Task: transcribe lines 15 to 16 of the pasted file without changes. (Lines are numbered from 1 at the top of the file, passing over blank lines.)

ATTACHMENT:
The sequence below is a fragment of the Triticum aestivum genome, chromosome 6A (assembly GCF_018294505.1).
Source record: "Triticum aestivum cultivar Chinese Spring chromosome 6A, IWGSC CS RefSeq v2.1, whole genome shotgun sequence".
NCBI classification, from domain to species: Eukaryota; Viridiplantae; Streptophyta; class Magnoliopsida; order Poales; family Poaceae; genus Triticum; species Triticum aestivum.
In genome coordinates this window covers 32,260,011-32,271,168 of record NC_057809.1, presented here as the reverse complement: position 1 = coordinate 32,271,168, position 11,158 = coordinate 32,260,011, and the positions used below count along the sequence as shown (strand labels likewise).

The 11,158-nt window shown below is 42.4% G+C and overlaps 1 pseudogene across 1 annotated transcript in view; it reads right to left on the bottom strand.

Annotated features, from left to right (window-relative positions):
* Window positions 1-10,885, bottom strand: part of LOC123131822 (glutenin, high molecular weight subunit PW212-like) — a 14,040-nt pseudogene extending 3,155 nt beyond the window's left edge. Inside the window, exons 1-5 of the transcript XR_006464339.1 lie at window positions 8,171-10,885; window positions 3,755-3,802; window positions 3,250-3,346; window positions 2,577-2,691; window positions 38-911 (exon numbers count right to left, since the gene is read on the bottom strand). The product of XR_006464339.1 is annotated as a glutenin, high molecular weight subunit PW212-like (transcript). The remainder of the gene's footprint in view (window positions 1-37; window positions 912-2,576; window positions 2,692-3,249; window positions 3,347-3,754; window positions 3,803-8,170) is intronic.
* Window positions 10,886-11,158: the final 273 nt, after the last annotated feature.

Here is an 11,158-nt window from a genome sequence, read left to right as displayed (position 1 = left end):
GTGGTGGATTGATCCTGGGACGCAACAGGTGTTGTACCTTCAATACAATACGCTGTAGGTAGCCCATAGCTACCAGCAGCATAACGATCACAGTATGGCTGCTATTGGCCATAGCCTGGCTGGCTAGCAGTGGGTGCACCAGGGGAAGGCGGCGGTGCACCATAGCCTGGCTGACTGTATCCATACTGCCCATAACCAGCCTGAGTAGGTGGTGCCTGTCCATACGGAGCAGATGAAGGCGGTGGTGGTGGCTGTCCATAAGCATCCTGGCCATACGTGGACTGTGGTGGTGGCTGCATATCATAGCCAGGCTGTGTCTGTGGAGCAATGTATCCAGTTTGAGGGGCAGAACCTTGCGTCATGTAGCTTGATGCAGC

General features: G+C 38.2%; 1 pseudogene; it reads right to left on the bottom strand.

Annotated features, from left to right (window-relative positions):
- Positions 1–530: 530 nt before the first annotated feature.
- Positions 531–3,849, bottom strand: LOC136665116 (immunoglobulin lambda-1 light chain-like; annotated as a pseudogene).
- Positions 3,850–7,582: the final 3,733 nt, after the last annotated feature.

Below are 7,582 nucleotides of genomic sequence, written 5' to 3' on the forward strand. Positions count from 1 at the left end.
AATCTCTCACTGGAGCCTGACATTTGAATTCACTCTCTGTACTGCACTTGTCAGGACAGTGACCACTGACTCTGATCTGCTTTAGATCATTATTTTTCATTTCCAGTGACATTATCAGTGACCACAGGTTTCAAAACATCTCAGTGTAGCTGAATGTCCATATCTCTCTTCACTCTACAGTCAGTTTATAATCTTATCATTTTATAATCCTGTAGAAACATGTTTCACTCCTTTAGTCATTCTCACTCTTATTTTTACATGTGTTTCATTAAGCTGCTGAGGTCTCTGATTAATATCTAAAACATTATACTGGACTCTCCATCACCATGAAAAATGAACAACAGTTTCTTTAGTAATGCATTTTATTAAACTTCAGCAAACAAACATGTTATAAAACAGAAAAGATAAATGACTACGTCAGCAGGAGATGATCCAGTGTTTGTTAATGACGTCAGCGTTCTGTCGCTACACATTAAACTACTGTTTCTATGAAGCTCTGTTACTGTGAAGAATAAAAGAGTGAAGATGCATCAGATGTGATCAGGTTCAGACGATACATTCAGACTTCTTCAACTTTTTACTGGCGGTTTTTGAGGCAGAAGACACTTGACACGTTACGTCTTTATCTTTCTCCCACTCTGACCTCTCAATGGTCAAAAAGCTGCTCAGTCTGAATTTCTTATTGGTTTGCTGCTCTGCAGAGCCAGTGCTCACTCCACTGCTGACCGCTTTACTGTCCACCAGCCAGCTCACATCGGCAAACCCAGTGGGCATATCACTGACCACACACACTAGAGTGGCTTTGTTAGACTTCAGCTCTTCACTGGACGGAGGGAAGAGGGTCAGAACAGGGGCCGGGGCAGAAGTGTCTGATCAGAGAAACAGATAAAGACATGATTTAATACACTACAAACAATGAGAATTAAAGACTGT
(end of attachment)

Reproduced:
- Positions 3,850–7,582: the final 3,733 nt, after the last annotated feature.

Below are 7,582 nucleotides of genomic sequence, written 5' to 3' on the forward strand. Positions count from 1 at the left end.